Need to know:
- As increasing numbers of ‘unretired’ employees return to work, flexibility is an important factor in order to remove potential barriers from day one.
- Financial wellbeing may be a concern for many re-entering the workforce, while employers should consider the specific health issues facing older people.
- Having a tailorable benefits package means employees can choose what works best according to their own needs.
- Communication, both internal and external, should focus on the needs, and value, of a multigenerational workforce.
There has always been a cadre of people for whom full retirement is not quite the right fit, some for lifestyle reasons, others due to financial concerns. As working remotely and from home becomes more of a reality, there are going to be ever more people finding the freedom to work into their later years, while the rising cost of living is causing many to consider returning to employment to shore up their finances.
According to an Office for National Statistics (ONS) survey conducted in August, 72% of people in their 50s would consider going back to work having previously retired, compared with 58% who said so in February. The ONS also found that among those aged 50 and above, there had been a 116,000 increase in the number of people looking for work in the past year, with many citing the cost-of-living crisis as a reason for returning.
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Employers may need to consider how they can best cater for a growing group of older, ‘unretired’ employees. A reward strategy that benefits unretired employees can be a way to maintain a relationship between them and their employer, so both parties feel they can call on each other.
Victoria Tomlinson, chief executive of Next-Up, which helps pre-retirement employees with workshops and an online platform, explains: “Too often, employers wave goodbye to their employees when they retire and miss out on the talent that could help them in so many areas of their business, such as mentoring younger generations, community ambassadors and projects using their specific expertise.”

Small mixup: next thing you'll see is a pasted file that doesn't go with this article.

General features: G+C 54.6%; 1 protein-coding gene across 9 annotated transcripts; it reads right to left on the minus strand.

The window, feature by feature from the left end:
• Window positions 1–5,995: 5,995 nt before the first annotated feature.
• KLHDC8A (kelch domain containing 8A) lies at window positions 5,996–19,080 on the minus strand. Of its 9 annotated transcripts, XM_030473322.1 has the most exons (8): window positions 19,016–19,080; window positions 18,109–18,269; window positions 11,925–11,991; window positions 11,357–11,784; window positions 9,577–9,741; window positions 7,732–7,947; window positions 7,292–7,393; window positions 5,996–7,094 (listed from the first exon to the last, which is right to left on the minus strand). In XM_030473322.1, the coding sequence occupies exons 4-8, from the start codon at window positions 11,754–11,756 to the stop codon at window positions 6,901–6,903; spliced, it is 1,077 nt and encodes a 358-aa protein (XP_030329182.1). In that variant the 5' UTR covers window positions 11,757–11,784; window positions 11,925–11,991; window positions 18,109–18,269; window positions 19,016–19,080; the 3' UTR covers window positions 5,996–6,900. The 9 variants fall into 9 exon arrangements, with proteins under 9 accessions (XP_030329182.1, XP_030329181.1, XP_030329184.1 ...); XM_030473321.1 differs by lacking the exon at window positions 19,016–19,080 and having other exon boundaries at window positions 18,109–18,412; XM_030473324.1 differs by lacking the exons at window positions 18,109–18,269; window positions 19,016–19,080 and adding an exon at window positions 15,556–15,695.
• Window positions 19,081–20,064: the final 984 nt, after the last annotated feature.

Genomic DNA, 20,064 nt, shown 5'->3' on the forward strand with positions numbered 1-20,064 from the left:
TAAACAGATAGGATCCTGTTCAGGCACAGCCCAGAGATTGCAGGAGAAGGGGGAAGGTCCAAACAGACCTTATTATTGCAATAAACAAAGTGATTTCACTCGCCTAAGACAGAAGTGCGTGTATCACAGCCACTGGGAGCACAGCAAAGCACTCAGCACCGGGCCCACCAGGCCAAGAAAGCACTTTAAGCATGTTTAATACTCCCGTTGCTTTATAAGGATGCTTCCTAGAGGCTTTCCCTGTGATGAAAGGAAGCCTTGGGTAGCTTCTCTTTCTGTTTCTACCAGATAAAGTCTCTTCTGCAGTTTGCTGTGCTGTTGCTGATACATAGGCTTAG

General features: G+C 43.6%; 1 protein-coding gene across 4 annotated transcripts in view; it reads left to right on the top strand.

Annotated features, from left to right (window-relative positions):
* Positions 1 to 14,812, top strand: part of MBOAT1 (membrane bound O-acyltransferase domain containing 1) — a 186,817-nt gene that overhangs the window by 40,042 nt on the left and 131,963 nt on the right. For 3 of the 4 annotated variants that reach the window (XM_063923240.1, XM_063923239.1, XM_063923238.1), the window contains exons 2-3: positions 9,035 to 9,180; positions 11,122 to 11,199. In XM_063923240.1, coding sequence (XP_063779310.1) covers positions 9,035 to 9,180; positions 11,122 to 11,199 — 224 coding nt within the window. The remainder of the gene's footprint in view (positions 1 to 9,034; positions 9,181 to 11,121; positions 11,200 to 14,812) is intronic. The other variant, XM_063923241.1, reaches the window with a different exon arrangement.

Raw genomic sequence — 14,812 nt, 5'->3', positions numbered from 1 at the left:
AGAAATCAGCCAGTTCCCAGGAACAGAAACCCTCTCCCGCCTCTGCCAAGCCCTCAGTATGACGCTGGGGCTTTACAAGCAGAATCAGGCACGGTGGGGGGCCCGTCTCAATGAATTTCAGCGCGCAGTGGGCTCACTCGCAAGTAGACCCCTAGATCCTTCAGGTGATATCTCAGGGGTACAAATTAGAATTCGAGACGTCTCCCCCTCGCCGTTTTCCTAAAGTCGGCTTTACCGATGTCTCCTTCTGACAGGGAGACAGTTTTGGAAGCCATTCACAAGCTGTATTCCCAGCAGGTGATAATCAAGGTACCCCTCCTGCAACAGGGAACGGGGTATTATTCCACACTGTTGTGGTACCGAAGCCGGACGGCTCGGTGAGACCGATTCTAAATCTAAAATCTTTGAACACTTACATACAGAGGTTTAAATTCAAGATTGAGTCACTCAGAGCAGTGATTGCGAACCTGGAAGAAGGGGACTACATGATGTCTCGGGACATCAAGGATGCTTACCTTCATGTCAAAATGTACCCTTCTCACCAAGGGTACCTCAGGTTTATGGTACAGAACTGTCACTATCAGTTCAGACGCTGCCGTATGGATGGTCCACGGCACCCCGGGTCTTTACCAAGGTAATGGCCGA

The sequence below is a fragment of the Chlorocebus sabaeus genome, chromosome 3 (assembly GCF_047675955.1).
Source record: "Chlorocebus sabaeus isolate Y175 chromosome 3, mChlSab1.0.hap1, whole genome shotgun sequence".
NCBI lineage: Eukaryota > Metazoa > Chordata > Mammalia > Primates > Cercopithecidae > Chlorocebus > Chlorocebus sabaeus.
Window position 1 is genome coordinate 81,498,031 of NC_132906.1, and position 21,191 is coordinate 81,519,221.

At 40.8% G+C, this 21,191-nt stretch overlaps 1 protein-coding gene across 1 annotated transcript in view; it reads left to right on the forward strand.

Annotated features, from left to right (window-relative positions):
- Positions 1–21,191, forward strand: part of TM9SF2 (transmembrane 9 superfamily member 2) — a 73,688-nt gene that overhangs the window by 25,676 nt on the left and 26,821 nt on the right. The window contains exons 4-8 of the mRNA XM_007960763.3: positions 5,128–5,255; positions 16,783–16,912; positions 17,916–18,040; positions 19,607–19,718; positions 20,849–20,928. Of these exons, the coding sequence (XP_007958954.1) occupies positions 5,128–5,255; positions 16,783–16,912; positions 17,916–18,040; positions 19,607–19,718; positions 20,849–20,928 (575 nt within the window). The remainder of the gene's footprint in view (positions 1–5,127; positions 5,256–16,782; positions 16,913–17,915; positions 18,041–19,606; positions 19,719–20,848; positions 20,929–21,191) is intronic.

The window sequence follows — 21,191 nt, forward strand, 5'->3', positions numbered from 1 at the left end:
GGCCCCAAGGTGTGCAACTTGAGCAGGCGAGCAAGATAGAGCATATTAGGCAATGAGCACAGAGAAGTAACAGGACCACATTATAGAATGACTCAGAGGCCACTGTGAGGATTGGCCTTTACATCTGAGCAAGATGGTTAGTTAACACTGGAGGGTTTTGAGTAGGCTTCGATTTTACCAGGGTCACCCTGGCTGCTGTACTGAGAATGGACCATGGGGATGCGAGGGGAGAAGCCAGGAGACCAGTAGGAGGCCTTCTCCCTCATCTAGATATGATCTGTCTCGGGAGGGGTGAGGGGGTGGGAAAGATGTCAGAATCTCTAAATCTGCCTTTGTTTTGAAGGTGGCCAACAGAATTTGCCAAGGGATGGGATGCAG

Focus on flexibility
People return to work following an initial foray into retirement for a range of reasons, some positive, but some of which stem more from stressors such as financial concerns. As a result, there is no one-size-fits-all when it comes to considering their needs within a benefits strategy, and flexibility is key.
Flexible and voluntary benefits schemes, for example, can enable staff to tailor a package to suit their own requirements, which is useful when there are different age demographics across a workforce.
David Taylor, managing director of employee benefits at Punter Southall Aspire, says: “Consider voluntary benefits with an employer-paid allowance so that individuals can tailor the benefits package to suit them.
These could include life cover, critical illness, disability, vision and dental insurance, flexible working and financial planning support.
Designing and developing an employee value proposition is often a collaboration between recruitment and HR, and gathering insight from across the organisation, recent employee and candidate surveys, focus groups, and exit interviews are all useful to get more of a sense about how best to tailor benefits.
Self-serve portals with flexible benefits that can be chosen by each person make for a much more attractive package, as not all retirees, their lifestyles or their needs are the same, says Neil Armstrong, commercial director at Tribepad.